Mayor Richard Daley strongly endorsed a proposal Monday to build a new Chicago Children’s Museum in Grant Park, and he questioned whether race is playing a role among the project’s critics.
Despite opposition by residents of high rises near the proposed museum site, Daley insisted that “we have a lot of support” to go forward.
“You mean you don’t want children from the city in Grant Park?” Daley said. “Why? Are they black? Are they white? Are they Hispanic? Are they poor? You don’t want children? We have children in Grant Park all the time. This is a park for the entire city. What do you mean no one wants children down there? Why not? Wouldn’t you want children down there?”
Daley is so determined to place the museum at Daley Bicentennial Plaza near Millennium Park that he will push for the matter to be decided by all 50 aldermen, violating the long-standing City Council tradition of abiding by the wishes of the local alderman on zoning and development issues.
Daley has also been pressed recently by Jean “GiGi” Pritzker, the chair of the museum board whose family donated millions for the construction of Millennium Park. The park’s Pritzker Pavilion would be linked to the grounds of the new children’s museum by the snake-like BP Bridge.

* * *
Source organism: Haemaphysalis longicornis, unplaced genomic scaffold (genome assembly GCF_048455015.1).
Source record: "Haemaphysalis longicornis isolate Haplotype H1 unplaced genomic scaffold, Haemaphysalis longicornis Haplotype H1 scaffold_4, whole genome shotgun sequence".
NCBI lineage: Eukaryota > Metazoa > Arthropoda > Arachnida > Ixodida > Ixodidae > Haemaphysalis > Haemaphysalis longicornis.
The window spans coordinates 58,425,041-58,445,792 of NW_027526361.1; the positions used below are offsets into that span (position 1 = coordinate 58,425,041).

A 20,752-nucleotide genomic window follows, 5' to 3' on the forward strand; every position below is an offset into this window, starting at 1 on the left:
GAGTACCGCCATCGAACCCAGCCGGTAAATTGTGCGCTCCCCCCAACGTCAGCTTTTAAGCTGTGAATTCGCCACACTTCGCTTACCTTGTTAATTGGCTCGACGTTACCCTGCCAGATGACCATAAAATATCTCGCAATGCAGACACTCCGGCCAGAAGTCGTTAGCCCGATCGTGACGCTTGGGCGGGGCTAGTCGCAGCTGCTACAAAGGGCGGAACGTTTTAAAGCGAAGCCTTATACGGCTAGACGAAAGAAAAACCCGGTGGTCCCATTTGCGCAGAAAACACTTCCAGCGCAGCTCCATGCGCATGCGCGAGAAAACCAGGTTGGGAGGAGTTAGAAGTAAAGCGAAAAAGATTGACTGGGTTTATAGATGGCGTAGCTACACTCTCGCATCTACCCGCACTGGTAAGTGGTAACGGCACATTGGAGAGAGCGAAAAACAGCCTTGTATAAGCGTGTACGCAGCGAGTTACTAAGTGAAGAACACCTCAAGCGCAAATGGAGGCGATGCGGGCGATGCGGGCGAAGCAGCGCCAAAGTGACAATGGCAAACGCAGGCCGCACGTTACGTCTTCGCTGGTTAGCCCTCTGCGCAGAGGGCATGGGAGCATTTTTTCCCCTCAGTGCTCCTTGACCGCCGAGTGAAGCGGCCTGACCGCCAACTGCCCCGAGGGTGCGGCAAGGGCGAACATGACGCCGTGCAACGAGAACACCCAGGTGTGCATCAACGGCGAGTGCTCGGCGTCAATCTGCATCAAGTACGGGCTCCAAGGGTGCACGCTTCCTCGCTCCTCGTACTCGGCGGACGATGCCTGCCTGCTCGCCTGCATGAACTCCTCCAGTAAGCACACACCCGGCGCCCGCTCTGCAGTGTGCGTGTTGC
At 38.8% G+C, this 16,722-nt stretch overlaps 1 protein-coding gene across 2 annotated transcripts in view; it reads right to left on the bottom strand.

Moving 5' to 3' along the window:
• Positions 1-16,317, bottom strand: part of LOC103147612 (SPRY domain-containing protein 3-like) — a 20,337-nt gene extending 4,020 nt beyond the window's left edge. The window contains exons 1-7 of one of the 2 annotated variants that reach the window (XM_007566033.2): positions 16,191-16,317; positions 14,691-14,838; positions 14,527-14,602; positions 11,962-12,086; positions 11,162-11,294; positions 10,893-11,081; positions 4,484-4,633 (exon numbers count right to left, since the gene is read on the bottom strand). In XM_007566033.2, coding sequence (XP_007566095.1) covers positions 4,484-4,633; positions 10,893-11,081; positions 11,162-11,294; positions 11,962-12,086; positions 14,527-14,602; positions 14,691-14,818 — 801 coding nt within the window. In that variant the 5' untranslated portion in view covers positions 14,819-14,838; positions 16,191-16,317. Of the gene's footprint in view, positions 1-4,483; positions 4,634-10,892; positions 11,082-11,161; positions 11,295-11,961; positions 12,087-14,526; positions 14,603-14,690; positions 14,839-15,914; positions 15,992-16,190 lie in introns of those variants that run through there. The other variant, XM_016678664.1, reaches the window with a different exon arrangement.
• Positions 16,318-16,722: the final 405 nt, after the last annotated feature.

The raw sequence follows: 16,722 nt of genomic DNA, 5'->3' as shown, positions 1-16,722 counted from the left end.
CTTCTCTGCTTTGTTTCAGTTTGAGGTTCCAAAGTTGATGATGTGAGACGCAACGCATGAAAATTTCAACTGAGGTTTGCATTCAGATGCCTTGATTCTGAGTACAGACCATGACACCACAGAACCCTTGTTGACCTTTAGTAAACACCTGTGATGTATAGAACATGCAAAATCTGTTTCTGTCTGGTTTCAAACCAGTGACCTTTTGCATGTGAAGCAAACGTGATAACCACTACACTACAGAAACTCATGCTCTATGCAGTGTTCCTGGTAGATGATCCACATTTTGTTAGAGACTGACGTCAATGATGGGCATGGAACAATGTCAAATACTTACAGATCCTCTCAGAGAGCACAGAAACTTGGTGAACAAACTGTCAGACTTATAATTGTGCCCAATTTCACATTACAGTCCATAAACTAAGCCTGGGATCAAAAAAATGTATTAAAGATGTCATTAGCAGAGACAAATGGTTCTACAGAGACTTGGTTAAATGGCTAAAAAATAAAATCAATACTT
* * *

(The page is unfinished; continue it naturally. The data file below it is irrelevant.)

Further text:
* Apparently, things got a little tense at a recent neighborhood meeting…
Rev. Michael Pfleger, pastor of the predominantly black St. Sabina Catholic Church… said he recently discussed with the mayor an incident he says occurred last week at a New East Side neighborhood meeting over the museum project.
According to Pfleger, one woman asked him why the museum wasn’t being built in a black neighborhood and another suggested it be moved to Foster Park at 83rd and Loomis.
“I hope all 49 [other] aldermen, I hope everyone in the city, understands what this fight is about,” the mayor said. “It’s a fight for the future of this city. That is why I am very strong on this. If you lose this one, you lose the strength of our city. I have never seen anything like it in the city of Chicago in my term of office. This is worth fighting for. If we don’t fight for our children, who are we going to fight for?” […]
Misstating his name, Daley declared, “Ald. Brendan O’Reilly—and I quote—said ‘Grant Park is not a kids’ park.’… Parks are not for kids? He says [Grant Park] is a people’s park, and kids are not invited. I think everybody should be outraged that the people think the children can’t go to a museum to be educated.” […]
Informed of Daley’s heated comments, [Reilly] said that “obviously somebody misquoted me”—a point ultimately confirmed by Daley’s office—and gave no hint of caving in to the powerful mayor, though Reilly has been in office only since May after winning the first election of his young political career.
* The mayor may face an uphill fight in his battle to take away Reilly’s aldermanic privilege on this issue…
Of 17 aldermen surveyed by the Sun-Times on Tuesday, only one — Patrick Levar (45th) — declared his intention to side with Daley. The other 16 were either undecided or chose to uphold the long-standing City Council tradition of abiding by the wishes of the local alderman on zoning and development issues.